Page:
More often in the newspapers for violence and corruption than tourism, Myanmar was once a great and powerful kingdom that has fallen far at the hands of the greedy. Sarah Rees gets to grips with a country at last stepping back into the realm of international acceptance.
Statistics aren’t kind to Myanmar. In a country of 55 million, in an area slightly smaller than Texas, over 30% of the population live in poverty. The average life expectancy is just 65 years, and the average wage is just RM500 per month. Myanmar is a country still putting itself back together after centuries of struggling factions and squabbling empires, and still reeling from the recent effects of a military dictatorship that only came to end in 2011.
However, a trip to Bagan – the country’s historical pride and joy – can paint a different picture: a kingdom that can afford to build 10,000 Buddhist temples just because, an empire rivalled only by the Khmer in terms of power in the region, and an influence that spread as far as the upper parts of the Malay Peninsula.
Ironically, it was wealth that allowed the mighty Bagan Kingdom to crumble in the 13th century. Tax-free religious wealth saw members of society grew so wealthy that the King struggled for control, leaving Bagan to become just another empire to come crumbling during Myanmar’s complicated history.
The earliest evidence of inhabitants dates the country back to 11,000BCE, and the Buddhism that remains a firm part of society to this day was brought by the Indian and Chinese who passed through on the trade route in subsequent years. The Burmans didn’t make an appearance until the 9th century, but they built their splendid Bagan before losing control to the various invaders who wanted a piece of this connecting country, the pathway between China and India.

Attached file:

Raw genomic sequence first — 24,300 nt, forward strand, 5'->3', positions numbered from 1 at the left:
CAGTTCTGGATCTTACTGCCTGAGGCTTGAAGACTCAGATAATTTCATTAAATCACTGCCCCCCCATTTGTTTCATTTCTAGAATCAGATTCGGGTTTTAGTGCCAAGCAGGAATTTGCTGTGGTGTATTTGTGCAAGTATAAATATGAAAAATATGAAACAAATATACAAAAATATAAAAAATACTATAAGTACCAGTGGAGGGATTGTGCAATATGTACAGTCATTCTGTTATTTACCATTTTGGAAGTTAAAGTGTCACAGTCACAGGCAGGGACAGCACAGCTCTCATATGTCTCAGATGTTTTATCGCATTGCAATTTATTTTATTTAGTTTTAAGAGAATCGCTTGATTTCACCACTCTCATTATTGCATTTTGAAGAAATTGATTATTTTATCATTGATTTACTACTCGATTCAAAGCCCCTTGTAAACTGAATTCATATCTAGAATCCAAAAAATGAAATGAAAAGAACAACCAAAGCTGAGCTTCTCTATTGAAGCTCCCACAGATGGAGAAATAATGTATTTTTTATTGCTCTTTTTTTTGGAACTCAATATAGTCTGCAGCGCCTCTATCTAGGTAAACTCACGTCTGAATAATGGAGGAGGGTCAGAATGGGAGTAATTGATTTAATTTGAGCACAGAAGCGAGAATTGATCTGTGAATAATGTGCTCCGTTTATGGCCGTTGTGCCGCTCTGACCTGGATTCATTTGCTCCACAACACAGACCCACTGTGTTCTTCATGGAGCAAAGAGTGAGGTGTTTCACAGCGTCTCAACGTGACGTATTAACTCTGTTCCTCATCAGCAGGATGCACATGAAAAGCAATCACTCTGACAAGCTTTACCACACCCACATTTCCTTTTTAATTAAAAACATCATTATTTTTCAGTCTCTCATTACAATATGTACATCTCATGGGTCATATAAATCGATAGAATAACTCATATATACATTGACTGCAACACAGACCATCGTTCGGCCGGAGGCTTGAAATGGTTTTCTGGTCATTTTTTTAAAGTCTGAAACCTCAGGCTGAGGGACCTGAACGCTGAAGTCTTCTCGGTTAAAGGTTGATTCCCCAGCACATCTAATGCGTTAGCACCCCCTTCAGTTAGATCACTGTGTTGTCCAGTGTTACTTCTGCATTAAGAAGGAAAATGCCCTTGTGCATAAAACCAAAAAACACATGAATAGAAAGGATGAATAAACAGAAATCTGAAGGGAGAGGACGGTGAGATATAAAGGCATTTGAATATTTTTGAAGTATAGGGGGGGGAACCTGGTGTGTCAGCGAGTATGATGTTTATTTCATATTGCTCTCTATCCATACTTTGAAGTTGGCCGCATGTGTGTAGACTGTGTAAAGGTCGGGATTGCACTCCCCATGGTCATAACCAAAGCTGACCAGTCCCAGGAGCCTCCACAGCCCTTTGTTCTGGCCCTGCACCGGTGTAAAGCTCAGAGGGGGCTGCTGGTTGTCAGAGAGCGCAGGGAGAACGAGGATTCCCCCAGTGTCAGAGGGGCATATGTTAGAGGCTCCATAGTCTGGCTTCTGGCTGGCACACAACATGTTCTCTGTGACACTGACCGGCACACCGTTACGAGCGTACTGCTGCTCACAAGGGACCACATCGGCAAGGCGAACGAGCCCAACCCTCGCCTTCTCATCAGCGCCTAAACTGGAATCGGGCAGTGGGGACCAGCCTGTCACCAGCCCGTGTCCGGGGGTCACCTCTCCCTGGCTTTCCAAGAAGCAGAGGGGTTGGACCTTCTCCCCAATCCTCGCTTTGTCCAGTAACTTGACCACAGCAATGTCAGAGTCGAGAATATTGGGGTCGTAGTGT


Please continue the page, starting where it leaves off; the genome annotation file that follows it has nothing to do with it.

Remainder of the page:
Burma, as it then was, would have escaped the clutches of the British was it not for the Burmese king expanding his borders to the edge of British India, sending the Brits into a frenzy and resulting in Burma being officially part of India in 1886. Infrastructure and cultivation arrived, bringing jobs and wealth into the open hands of the British and Indians, and the Burmese people slipped into begrudging poverty, dreaming of independence. Japan offered assistance as the Second World War began to threaten the region, but this only presented the Burmese with a different master, and it was the British that were ultimately appealed to when independence was negotiated in 1948 by the young and driven man from the villages by the name of Aung San, father of the most famous Burmese woman in the world.
Stormy Recent History
While the independence day celebrations are still remembered as the greatest day in Burmese recent history, the joy was not to last. Aung San and most of his cabinet were brutally assassinated. A new leader managed to provide some stability amid rebellions and unrest, but all was thrown off kilter when a military coup placed power in the hands of the ruthless Ne Win, who forced the country down a path to socialism and began to shut out the world. Most memorable are perhaps the events that are most cruel – the four-day massacre of protestors in 1988 and the arrest of Aung San Suu Kyi (daughter of the assassinated leader) are the ones that spring to mind – and it is only in the past few years that that the country has stepped out from the tight control and insular times of military rule and towards democracy.